“These stories were the television and pornography of an earlier age,” said author John Updike, and the summaries of earlier versions of the tales makes this clear. Rapunzel got pregnant, the stepmother wanted to eat Snow White’s liver and lungs, and in some versions, Red Riding Hood disrobes for the wolf. Not the stuff of Disney, but according to Maria Tartar, the originals offer something more important for adults:

“These are stories that show you no matter how bad it is…if you use your wit and have courage, you can get back home again. Even if we know in the real world that you don’t always survive, these are the stories that tell you…you do have a chance.”

Tartar’s book is the new number one on my wish list.

Alternate futures

Last night, I gave up five innings of the Giants National League pennant victory to watch the presidential debate.

I sacrificed the five run 3d inning in hopes of hearing the candidates answer a single question that moderator, Bob Shieffer, asked about 40 minutes in:  “What is your vision of America’s place in the world?”

Seconds later, a voice-over interrupted with tornado warnings for several counties north of here.  By the time it ended, the candidates were talking about the economy.  I waited for Shieffer to lead them back to the question he’d asked, but it never happened.  Same old, same old, I guess – the same dysfunctional vision I wrote about in January, in a post called, “Sabre-rattling over oil:  better get used to it.”

This was the first of several posts about the ideas of Col. Andrew Bacevich, a Vietnam veteran, West Point graduate, and currently a professor of History and International Relations at Boston University.  Like George McGovern, the first man I ever voted for as president, who died earlier this month, Bacevich is a warrior who hates warfare.

Sen. George McGovern (1922-2012) flew 35 bombing missions over Germany in WWII and ran for president in 1972 on a peace in Vietnam platform.

Bacevich pulls no punches in The Limits of Power: The End of American Exceptionalism (reviewed here

Rereading key passages recently, Bacevich’s anger became even more apparent – the anger of a patriot who sees his country sliding down a slippery slope to disaster.  His core thesis is that in turning away from President Carter’s 1980 call for energy independence – never mind the lip-service it gets every four years – the United States has squandered lives and wealth in a hopeless series of wars aimed at compelling the rest of the world to play by our economic rules:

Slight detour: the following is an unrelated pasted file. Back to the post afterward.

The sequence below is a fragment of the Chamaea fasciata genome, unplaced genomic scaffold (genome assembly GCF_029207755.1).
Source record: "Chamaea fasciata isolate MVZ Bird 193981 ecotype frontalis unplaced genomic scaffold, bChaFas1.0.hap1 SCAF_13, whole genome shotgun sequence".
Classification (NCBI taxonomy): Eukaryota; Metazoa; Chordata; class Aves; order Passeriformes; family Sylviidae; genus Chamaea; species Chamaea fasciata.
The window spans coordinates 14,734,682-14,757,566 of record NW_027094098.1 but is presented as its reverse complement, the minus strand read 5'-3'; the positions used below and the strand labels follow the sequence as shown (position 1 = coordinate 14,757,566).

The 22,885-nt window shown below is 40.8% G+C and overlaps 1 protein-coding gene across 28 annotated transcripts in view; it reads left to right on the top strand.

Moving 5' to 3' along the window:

“For the United States the pursuit of freedom, as defined in an age of consumerism, has induced a condition of dependence – on imported goods, on imported oil, and on credit.  The chief desire of the American people, whether they admit it or not, is that nothing should disrupt their access to those goods, oil, and credit…The chief aim of the U.S. government is to satisfy that desire, which it does in part through the distribution of largesse at home…and in part through the pursuit of imperial ambitions abroad.”

Bacevich argues that the status quo benefits those in power in Washington:

“…rather than addressing the problem of dependence, members of our political class seem hell-bent on exacerbating the problem…To hard-core nationalists and neoconservatives, the acceptance of limits suggests retrenchment or irreversible decline.  In fact, the reverse is true.  Acknowledging the limits of American power is a precondition for stanching the losses of recent decades and for preserving the hard-won gains of earlier generations going back to the founding of the Republic.”

In a 2008 interview with Bill Moyers, Bacevich said, “I happen to define myself as a conservative,” yet when you read his prescription for addressing the ills he enumerates, they parallel those of Dr. Jill Stein, the Green Party candidate for president. Moyers interviewed Stein on September 7:

Dr. Jill Stein, Green Party presidential candidate

Dr. Stein graduated summa cum laude from Harvard Medical School, and has specialized in environmental health.  She got her start in politics with a successful effort to pass a referendum to reform election spending in Massachusetts.  Reality set in when the Democratically controlled legislature overturned the people’s will in an unrecorded vote.

Both mainstream presidential candidates refer to their “plans” to create jobs, though they haven’t offered specifics.  Stein has a plan too:  cut defense spending in half and use the money to fund a “Green WPA” which would train and employ many of those now unemployed to work toward true energy independence.

In a 2008 interview with Moyers, Bacevich answered the obvious objection that cutting defense spending would jeopardize national security.  Those persons and groups that wish us harm are ““akin to a criminal conspiracy…Rooting out and destroying the conspiracy is primarily the responsibility of organizations like the FBI, and of our intelligence community, backed up at times by Special Operations Forces.  That doesn’t require invading and occupying countries.”  Events last year proved him correct.